N.J. Constitutional Convention: Vol. 4, Page 329

Tuesday, July 8, 1947 (Afternoon session)

cordial invitation given to me to express my views today concerning the proposed Judicial Article of our new Constitution. I hope and trust that the delegates will mold a Constitution that will meet the real needs of all of the people of our State.

As a member of the bar, former Assistant Attorney-General, former judge and a legal educator, and not without experience in local, state and federal public affairs, it is my sincere belief that we must afford a decent opportunity for all our citizens to obtain justice. Justice, to my mind, is giving to our citizens their just due. If justice is denied our citizens, no matter what kind of an excellent Constitution you have otherwise provided, it will be a poor one.

I am one who has always been proud of New Jersey's splendid reputation for both its courts and its judges. I am not unmindful of the historic names associated with our judicial organization. The layman has upheld these excellent traditions and the heritage of these distinguished and historic names. I therefore feel that we should not lose sight of the layman's point of view. He should have a voice in the modernization and functioning of our judicial structure. I think that any proposed new plan should not bewilder the layman. Our courts will be more effective by constitutional provisions that give to the average citizen a clear understanding of its principles and provide an efficient and yet simple manner of securing justice in each case. Good things should never be sacrificed. By that I mean, let us make sure that we do not swap a good established practice for a potential uncertainty. Therefore, with utmost respect I bespeak caution in undertaking wholesale changes merely for the sake of change.

I have observed with considerable interest several statements made by illustrious judges, deans and lawyers presented to this Committee and the press concerning this all-important matter. It is my judgment, and I concur in toto with the statements made by Chancellor A. Dayton Oliphant, Chief Justice Clarence E. Case and United States District Court Judge Guy L. Fake.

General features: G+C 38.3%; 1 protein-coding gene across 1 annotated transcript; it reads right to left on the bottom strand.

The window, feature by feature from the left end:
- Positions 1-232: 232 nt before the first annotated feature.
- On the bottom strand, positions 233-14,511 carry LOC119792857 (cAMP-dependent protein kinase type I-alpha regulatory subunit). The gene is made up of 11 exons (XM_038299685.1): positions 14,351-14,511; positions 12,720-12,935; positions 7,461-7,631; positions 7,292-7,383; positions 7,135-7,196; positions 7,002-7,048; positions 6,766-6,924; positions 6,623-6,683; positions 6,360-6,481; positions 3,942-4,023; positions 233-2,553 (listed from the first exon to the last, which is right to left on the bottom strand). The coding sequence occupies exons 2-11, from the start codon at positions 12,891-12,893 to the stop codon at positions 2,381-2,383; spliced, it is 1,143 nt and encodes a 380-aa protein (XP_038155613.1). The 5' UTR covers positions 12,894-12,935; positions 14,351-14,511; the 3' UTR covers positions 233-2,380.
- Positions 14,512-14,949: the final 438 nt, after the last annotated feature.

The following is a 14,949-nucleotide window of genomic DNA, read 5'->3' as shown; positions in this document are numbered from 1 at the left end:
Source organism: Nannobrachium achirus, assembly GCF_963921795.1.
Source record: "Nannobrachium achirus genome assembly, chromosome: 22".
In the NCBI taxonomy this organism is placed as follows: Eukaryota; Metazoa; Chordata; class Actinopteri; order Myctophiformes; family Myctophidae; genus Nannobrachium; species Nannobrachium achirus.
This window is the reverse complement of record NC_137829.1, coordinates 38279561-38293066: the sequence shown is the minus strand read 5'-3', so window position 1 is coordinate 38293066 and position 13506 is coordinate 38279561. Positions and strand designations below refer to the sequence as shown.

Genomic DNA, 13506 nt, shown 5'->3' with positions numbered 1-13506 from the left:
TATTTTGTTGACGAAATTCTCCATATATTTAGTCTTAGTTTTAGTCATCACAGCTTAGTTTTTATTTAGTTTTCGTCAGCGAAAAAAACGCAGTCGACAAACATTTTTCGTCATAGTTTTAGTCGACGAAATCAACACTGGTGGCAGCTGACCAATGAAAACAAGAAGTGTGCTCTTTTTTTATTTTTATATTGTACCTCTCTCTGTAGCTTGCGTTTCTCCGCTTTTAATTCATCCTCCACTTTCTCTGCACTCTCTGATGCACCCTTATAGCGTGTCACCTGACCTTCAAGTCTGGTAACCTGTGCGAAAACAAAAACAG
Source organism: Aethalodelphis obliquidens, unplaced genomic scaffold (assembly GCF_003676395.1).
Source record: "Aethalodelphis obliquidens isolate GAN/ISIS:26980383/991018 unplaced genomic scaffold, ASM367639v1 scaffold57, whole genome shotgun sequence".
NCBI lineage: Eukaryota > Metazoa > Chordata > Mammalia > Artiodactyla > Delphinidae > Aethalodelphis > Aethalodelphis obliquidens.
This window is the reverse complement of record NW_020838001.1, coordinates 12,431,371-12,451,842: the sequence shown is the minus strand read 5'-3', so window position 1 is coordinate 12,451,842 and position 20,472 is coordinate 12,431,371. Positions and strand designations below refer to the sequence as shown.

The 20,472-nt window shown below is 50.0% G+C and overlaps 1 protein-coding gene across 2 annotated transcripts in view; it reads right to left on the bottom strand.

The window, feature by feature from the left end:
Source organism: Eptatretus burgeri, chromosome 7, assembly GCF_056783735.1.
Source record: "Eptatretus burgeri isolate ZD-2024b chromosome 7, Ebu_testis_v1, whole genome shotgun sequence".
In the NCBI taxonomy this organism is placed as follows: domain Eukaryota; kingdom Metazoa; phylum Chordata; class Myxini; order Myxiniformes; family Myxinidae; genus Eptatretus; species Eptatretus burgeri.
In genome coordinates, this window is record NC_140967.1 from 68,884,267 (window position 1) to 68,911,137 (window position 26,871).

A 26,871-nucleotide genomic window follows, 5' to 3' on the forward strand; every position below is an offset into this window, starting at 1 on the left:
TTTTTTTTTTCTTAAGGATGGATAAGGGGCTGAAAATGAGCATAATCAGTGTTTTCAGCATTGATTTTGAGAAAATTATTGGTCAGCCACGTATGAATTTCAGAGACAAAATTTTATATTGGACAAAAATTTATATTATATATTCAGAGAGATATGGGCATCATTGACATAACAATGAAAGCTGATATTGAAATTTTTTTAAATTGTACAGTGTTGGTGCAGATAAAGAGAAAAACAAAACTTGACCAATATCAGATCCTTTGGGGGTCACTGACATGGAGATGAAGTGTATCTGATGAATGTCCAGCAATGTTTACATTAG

It is my humble opinion that in order to promote the cause of justice, costs to the litigant must be reduced. This is where the layman is most affected. Simplification of appeals must also be perfected. In this regard, costs and time are saved. I do not believe that appeals must depend upon certain technical conditions. The litigant should be allowed to take an appeal as a matter of right if he or she feels aggrieved. We should not discourage the pursuit for justice, nor should we deprive our litigants of their rights to obtain justice because of the intervention of some technicality.

In order to attract the most competent men of the bar to the bench of our State, we must provide security as to tenure, adequate salary, promotion and suitable pension and retirement rights and privileges. Many a man has spent years in establishing a lucrative

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